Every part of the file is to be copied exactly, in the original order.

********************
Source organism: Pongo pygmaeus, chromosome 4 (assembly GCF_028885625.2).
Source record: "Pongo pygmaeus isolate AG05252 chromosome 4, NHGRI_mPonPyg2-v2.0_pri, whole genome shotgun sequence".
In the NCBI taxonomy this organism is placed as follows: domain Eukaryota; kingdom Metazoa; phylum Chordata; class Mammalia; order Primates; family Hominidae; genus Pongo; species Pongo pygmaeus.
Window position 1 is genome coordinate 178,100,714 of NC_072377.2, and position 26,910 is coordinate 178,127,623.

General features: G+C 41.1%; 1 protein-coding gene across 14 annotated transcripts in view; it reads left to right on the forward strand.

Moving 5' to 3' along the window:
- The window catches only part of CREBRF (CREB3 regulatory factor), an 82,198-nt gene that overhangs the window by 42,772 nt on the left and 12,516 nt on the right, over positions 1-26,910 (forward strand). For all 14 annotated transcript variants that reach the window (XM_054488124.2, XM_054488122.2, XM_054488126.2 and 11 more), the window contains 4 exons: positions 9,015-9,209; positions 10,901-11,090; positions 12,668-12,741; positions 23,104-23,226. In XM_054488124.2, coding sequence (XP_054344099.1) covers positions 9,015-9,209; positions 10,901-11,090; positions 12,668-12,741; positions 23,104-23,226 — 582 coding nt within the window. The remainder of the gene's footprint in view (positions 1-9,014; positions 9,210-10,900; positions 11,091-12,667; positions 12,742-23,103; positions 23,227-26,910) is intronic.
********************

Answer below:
Source organism: Pongo pygmaeus, chromosome 4 (assembly GCF_028885625.2).
Source record: "Pongo pygmaeus isolate AG05252 chromosome 4, NHGRI_mPonPyg2-v2.0_pri, whole genome shotgun sequence".
In the NCBI taxonomy this organism is placed as follows: domain Eukaryota; kingdom Metazoa; phylum Chordata; class Mammalia; order Primates; family Hominidae; genus Pongo; species Pongo pygmaeus.
Window position 1 is genome coordinate 178,100,714 of NC_072377.2, and position 26,910 is coordinate 178,127,623.

General features: G+C 41.1%; 1 protein-coding gene across 14 annotated transcripts in view; it reads left to right on the forward strand.

Moving 5' to 3' along the window:
- The window catches only part of CREBRF (CREB3 regulatory factor), an 82,198-nt gene that overhangs the window by 42,772 nt on the left and 12,516 nt on the right, over positions 1-26,910 (forward strand). For all 14 annotated transcript variants that reach the window (XM_054488124.2, XM_054488122.2, XM_054488126.2 and 11 more), the window contains 4 exons: positions 9,015-9,209; positions 10,901-11,090; positions 12,668-12,741; positions 23,104-23,226. In XM_054488124.2, coding sequence (XP_054344099.1) covers positions 9,015-9,209; positions 10,901-11,090; positions 12,668-12,741; positions 23,104-23,226 — 582 coding nt within the window. The remainder of the gene's footprint in view (positions 1-9,014; positions 9,210-10,900; positions 11,091-12,667; positions 12,742-23,103; positions 23,227-26,910) is intronic.